From slavery we've been given … like the bad parts of food and we made our own. And that ended up giving us high cholesterol … high blood … our health is bad because of the food that we've been given and have grown up with because we’ve been given the short end of the stick. And now we're in the parts of the city that we were more or less forced into … that have food deserts and have nothing but fast food. Our health is battling that. A lot of things that are systematic … that they may not say directly, “You're a second class person,” but in a way that they say things … and not say things. That's what we're given. That's our belief.

I want to go back to the law enforcement angle. What you hear a lot from police as a rebuttal to police violence, brutality or overreacting to things is that “if you just follow what we say, everything will be fine.” In your experience. Is that an accurate statement?

No. (laughs) No, it's … the fact that we were asked to comply in the first place … just seems off.

Comply in what ...

Say a police officer comes up right now, looks at you …. looks at me, what are we doing? We're sitting here having a conversation. If he comes up to me and asked me what am I doing here? Where's my ID? And only asking me and not you? Why is that? I am just a person … not doing anything, not making any movement, not even aggravating anybody. And I'm asked to explain myself. “What are you doing here?” We shouldn't have to be questioned for everything we do. If you don't get to be questioned for what you do, why should we? I'm acting just as inconspicuous as you are.

I remember this story a while ago. It was in a southern town. A woman and her son were at home. Someone knocked on the door. It was an angry mob. They thought that the Black teen was responsible for a kidnapping of a white child. They wanted them to come out and explain themselves. Even in that crowd, there were police officers. This was … I saw this in the news … I think, like this year or late last year. Just because they were Black, they were automatically suspected of doing something. The policeman wanted to come in and try to talk to them, like, “I need to come in here and talk to you.” No. You have no right to do that you have no warrant; you have nothing to actually try to accuse us of. And we're treated like we're second class people. We shouldn't have to walk around with a target on our backs, or at least the feeling of a target on our backs. We shouldn't have to tell children “this is how you act when there's a police officer around.” Four or five years old, it’s like, “Okay, look both ways crossing the street … something simple like that should be on your mind. Not “Yes, officer, No, officer.” You shouldn't have to be profiled because of who you are.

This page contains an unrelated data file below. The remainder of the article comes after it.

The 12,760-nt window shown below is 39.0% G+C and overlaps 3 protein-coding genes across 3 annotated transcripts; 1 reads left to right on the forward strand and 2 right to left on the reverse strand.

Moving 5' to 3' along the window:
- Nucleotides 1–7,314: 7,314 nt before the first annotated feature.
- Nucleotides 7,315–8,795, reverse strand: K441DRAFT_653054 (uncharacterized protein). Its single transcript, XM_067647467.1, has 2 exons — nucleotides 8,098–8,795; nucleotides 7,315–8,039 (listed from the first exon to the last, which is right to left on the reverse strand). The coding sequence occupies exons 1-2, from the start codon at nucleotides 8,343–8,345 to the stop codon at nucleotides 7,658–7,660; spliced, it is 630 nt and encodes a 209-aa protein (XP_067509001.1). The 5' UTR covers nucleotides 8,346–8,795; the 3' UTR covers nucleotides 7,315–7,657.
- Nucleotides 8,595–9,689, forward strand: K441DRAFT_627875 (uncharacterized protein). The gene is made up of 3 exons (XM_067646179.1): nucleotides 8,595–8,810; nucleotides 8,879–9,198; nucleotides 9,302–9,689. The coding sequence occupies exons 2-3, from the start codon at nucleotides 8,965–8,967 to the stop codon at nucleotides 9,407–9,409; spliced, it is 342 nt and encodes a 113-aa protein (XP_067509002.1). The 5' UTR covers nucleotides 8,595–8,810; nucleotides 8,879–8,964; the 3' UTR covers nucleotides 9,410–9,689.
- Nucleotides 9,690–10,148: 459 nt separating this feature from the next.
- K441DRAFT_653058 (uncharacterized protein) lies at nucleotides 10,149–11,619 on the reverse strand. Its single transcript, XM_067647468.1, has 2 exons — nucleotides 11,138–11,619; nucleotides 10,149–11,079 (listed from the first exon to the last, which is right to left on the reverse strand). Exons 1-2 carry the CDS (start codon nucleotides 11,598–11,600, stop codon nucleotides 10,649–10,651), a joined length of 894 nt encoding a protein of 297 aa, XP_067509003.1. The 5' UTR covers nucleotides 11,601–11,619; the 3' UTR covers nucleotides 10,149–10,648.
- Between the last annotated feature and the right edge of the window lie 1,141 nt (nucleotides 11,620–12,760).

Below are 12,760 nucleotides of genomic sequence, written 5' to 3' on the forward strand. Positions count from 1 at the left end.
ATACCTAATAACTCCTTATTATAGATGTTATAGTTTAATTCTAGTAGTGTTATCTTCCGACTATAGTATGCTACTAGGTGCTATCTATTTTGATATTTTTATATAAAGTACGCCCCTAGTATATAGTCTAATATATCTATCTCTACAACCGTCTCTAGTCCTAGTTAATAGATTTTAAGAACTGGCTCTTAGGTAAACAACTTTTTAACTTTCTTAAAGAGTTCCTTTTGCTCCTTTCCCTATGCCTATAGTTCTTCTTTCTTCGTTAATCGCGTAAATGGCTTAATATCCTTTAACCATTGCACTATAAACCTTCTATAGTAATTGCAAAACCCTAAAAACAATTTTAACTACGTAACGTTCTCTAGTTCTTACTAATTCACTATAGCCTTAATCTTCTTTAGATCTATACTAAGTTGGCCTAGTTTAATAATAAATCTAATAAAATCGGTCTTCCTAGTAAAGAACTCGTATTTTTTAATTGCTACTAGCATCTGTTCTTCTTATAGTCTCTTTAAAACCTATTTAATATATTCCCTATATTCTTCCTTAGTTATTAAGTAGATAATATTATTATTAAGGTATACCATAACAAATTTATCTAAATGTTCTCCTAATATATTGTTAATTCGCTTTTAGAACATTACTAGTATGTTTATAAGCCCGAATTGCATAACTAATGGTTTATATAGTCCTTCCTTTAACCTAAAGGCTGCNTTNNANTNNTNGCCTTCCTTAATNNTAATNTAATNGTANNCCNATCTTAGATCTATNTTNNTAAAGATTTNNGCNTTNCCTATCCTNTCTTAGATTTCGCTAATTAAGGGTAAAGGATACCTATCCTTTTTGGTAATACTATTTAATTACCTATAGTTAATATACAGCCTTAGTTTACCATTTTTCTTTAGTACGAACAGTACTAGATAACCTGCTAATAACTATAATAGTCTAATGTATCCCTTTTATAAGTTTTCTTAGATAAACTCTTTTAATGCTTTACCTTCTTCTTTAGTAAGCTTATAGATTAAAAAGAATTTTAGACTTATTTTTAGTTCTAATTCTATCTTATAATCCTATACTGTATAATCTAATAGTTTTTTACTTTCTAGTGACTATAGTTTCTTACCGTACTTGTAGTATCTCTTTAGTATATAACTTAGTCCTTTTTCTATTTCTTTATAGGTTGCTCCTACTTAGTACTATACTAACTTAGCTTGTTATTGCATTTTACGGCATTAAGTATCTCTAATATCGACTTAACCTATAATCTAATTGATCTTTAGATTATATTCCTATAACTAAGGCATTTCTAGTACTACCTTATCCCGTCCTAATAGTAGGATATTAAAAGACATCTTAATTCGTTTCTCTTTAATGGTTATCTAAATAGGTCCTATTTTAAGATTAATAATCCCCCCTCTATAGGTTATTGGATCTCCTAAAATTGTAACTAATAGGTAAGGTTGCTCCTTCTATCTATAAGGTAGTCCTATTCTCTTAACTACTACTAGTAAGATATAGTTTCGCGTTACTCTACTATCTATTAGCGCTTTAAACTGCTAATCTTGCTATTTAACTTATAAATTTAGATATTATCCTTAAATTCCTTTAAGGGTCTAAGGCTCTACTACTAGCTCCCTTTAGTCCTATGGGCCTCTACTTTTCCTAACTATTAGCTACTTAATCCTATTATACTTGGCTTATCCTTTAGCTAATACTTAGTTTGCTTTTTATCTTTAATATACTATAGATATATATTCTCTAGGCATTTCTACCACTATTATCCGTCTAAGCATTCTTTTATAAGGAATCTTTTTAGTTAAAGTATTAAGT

We seem to be having a conversation on race in this country. Different groups are pushing for that. And unlike in 2014, this seems to be sustained. Do you have optimism that the conversation will be sustained? And if you do, what does that conversation need to look or sound like?

I am very pessimistic when it comes to this. How many years have we seen something like this happen? Something has come up … there's a big push and then it just starts to fade out. I will admit, this is the longest push for something I've seen when it comes to race. I will admit to that. But I want things to change. I want things to happen. I want things to move in a positive light, and I hope I'm wrong when I say that. I feel nothing will change.

There's a quote from "Family Guy" that makes me laugh. It sounded like a joke, but actually it rings true. The Black character on there … Cleveland Brown … they were playing a different version of Monopoly. I think it’s called Black Monopoly. Every time they pull something from Community Chest or things like that, something bad happens. Peter Griffin looks at Cleveland and says, “Does anyone ever win at this game?” Cleveland looks and says, “You don't win, you just do a little better each time.” And I laughed because, yeah, a lot of times you don't win, you just do a little better each time … but you just got to keep going.

The WGLT interview with Lloyd Davis.

We’re living in unprecedented times when information changes by the minute. WGLT will continue to be here for you, keeping you up-to-date with the live, local and trusted news you need. Help ensure WGLT can continue with its in-depth and comprehensive COVID-19 coverage as the situation evolves by making a contribution.

Jon Norton is the audio director at WGLT and WCBU. He also is host of All Things Considered every weekday.